Microsoft says it's making 'adjustments' to Tay chatbot after Internet 'abuse'

Our suggestion: if there's anything Tay (and through her, the Internet) needs: it's more chill.

Microsoft tay ai twitter chatbot
Credit: Microsoft

It sounds like Microsoft’s Tay chatbot is getting a time-out, as Microsoft instructs her on how to talk with strangers on the Internet. Because, as the company quickly learned, the citizens of the Internet can’t be trusted with that task.

In a statement released Thursday, Microsoft said that a “coordinated effort” by Internet users had turned the Tay chatbot into a tool of “abuse.” It was a clear reference to a series of racist and otherwise abusive tweets that the Tay chatbot issued within a day of debuting on Twitter. Wednesday morning, Tay was a novel experiment in AI that would learn natural language through social engagement. By Wednesday evening, Tay was reflecting the more unsavory aspects of life online.

tay screenshot feminists

 Some were just odd (and racist):

And some were simply controversial:

It didn’t take users long to learn that the Tay chatbot contained a “repeat after me” command, which they promptly took advantage of. That produced a series of tweets where Tay parroted what users told her to say. Tay inexplicably added the “repeat after me” phrase to the parroted content on at least some tweets, implying that users should repeat what the chatbot said. Naturally, those tweets were recirculated around the Internet.

As a result, Microsoft said Tay would be offline while the company made “adjustments.” “The AI chatbot Tay is a machine learning project, designed for human engagement,” a Microsoft spokeswoman said in a statement. “It is as much a social and cultural experiment, as it is technical.  Unfortunately, within the first 24 hours of coming online, we became aware of a coordinated effort by some users to abuse Tay’s commenting skills to have Tay respond in inappropriate ways. As a result, we have taken Tay offline and are making adjustments.” Microsoft gave no details on adjustments it would make to the algorithm.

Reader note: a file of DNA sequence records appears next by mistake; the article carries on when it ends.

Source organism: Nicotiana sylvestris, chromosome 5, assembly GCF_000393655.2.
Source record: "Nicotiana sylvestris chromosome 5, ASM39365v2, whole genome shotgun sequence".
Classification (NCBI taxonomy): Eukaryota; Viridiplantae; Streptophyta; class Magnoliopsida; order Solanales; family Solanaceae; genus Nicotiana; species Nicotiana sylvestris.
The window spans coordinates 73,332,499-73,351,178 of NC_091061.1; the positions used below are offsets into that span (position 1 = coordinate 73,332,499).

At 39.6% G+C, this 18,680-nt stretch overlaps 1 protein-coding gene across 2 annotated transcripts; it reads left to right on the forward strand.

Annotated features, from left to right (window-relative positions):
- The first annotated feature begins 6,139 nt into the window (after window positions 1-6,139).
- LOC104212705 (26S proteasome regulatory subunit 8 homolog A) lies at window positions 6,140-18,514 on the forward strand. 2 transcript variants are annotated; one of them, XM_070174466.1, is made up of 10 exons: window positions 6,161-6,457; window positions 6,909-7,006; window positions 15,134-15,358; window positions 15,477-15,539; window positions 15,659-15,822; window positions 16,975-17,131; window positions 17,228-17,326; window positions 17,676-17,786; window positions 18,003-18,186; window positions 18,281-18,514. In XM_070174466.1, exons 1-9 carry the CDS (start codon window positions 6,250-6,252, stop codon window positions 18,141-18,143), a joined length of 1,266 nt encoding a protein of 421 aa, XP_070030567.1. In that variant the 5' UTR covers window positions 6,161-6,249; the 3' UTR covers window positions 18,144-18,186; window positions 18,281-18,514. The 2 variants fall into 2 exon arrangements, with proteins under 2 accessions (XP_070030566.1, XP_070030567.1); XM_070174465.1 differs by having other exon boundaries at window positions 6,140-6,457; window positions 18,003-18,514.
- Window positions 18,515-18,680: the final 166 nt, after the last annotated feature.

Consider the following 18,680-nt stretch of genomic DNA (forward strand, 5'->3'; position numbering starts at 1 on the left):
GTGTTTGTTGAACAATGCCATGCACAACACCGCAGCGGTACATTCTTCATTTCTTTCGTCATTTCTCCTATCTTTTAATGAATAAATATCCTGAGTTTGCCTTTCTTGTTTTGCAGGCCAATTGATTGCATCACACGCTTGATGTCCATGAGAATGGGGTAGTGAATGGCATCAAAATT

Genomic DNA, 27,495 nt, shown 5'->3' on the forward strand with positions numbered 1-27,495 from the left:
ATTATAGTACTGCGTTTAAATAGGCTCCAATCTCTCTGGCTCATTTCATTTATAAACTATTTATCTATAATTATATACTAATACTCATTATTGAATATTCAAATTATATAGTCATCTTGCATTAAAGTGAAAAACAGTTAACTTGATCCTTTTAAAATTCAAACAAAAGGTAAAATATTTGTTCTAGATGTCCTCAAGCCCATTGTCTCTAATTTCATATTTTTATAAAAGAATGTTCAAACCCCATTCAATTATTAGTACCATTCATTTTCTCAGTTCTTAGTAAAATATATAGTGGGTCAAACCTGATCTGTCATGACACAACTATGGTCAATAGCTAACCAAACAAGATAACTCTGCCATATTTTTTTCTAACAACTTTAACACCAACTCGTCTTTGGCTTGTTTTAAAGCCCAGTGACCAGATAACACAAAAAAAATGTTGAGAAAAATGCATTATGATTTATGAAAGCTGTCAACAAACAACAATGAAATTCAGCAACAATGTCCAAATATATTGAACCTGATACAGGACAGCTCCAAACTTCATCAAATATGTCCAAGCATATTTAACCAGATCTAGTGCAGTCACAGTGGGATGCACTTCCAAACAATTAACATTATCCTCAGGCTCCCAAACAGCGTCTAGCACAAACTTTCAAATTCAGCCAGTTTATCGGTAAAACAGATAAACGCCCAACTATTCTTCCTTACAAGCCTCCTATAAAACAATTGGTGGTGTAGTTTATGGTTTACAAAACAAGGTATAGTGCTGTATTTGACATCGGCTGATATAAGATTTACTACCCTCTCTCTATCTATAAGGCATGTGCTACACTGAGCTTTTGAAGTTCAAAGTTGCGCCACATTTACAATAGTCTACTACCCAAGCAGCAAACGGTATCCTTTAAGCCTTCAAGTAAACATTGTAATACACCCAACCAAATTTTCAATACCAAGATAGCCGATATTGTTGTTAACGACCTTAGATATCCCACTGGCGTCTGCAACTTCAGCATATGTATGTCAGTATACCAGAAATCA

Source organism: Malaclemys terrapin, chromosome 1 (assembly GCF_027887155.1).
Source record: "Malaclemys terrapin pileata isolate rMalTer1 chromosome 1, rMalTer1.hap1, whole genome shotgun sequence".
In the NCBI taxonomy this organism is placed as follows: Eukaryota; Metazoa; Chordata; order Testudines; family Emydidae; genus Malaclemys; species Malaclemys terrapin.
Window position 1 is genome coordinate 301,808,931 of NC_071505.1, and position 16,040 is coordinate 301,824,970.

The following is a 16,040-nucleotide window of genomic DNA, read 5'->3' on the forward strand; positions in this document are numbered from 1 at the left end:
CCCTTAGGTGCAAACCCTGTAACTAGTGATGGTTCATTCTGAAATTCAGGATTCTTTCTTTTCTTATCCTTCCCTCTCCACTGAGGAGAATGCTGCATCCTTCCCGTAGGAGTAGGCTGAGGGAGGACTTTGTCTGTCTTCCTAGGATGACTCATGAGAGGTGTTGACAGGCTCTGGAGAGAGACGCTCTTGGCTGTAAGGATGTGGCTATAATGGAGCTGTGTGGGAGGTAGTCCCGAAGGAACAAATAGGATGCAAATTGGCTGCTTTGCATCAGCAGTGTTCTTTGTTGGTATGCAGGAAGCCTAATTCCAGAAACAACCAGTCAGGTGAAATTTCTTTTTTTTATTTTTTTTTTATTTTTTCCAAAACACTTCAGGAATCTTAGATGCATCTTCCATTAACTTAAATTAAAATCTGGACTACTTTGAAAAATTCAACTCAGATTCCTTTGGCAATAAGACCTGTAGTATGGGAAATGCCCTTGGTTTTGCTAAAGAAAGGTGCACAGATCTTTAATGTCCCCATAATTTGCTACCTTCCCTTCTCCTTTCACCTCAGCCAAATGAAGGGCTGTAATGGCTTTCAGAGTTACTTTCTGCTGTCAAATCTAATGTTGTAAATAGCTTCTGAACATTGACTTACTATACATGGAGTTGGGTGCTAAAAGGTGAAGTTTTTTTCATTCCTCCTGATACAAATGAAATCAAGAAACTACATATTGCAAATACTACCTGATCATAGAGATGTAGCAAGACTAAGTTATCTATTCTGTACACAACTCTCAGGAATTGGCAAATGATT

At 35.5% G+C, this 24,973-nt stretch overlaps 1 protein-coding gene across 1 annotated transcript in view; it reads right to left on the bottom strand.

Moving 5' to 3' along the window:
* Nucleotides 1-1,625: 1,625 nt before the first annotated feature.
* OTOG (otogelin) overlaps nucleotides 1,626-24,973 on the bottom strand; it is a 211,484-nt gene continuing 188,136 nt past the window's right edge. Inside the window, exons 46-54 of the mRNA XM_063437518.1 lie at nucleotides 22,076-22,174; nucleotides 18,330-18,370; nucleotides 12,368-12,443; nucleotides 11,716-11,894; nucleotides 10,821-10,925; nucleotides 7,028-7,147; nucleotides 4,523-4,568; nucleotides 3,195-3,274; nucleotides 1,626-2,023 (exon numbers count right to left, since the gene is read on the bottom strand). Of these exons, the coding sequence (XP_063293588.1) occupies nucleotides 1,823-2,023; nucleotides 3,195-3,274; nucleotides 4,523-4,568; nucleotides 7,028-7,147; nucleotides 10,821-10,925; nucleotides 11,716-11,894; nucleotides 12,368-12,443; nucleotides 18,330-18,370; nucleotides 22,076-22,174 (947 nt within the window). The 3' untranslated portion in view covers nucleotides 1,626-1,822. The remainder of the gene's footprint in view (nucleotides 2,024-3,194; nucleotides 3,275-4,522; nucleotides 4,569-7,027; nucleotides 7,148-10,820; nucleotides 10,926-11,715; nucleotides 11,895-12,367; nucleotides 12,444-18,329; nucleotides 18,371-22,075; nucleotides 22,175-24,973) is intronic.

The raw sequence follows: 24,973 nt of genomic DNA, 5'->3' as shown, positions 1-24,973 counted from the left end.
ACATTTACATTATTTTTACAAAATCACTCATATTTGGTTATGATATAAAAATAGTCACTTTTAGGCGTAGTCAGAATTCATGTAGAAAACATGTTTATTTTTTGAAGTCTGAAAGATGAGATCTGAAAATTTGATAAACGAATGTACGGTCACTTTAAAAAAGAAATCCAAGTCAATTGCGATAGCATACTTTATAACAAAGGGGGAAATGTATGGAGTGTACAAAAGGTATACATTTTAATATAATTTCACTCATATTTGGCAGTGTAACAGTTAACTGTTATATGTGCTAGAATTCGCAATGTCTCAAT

Why this matters: For decades, we’ve lived with search engines that have served as our digital servants, fetching information for us from the Internet. Only recently have those engines evolved into assistants, which can communicate on a more personal level. Microsoft clearly wants to go further, allowing its own assistant, Cortana, to interact using what computer scientists call “natural language.” Unfortunately, Tay was like a child wandering into some very dark corners of the Internet. But there are still signs that Microsoft could turn this into a positive.

A cultural experiment gone wrong...

As a result of the abuse, Microsoft and Twitter began removing some of the more abusive tweets. Tay also signed off on Wednesday night, and hasn’t returned since. 

The Tay.ai Web page was also drastically altered to eliminate most of the information about the chatbot, including the ways in which users could interact with it. 

The consensus among some Internet users is that the Tay debacle was just an inevitable consequence of the Internet, and the tendency of some users to troll, or bait, other users. The fact that Tay was a chatbot, and a young, apparently female one at that, possibly added fuel to the fire. 

...but one that might just go right

We already know the Internet houses both the best and worst of humanity. Social networks like Twitter roil with insight, bias, knowledge, ignorance, compassion, and outright hatred. Microsoft’s Tay jumped into this mess with both feet.

But search for the white nationalist site Stormfront, and both Bing and Google will show you the result. They make no judgments. Few chatbots exist on the Internet, period, and there’s been nothing with the social clout of Bing and Google to help shape a conversation about what’s socially acceptable discourse. That may not even be a conversation we want chatbots to engage in. 

It’s not clear if or when developers began influencing Tay’s interactions, but on occasion they revealed somewhat positive signs of how she could be retooled to deal with such vitriol in the future.

 

Shop ▾
arrow up Amazon Shop buttons are programmatically attached to all reviews, regardless of products' final review scores. Our parent company, IDG, receives advertisement revenue for shopping activity generated by the links. Because the buttons are attached programmatically, they should not be interpreted as editorial endorsements.

Subscribe to the Best of PCWorld Newsletter

Comments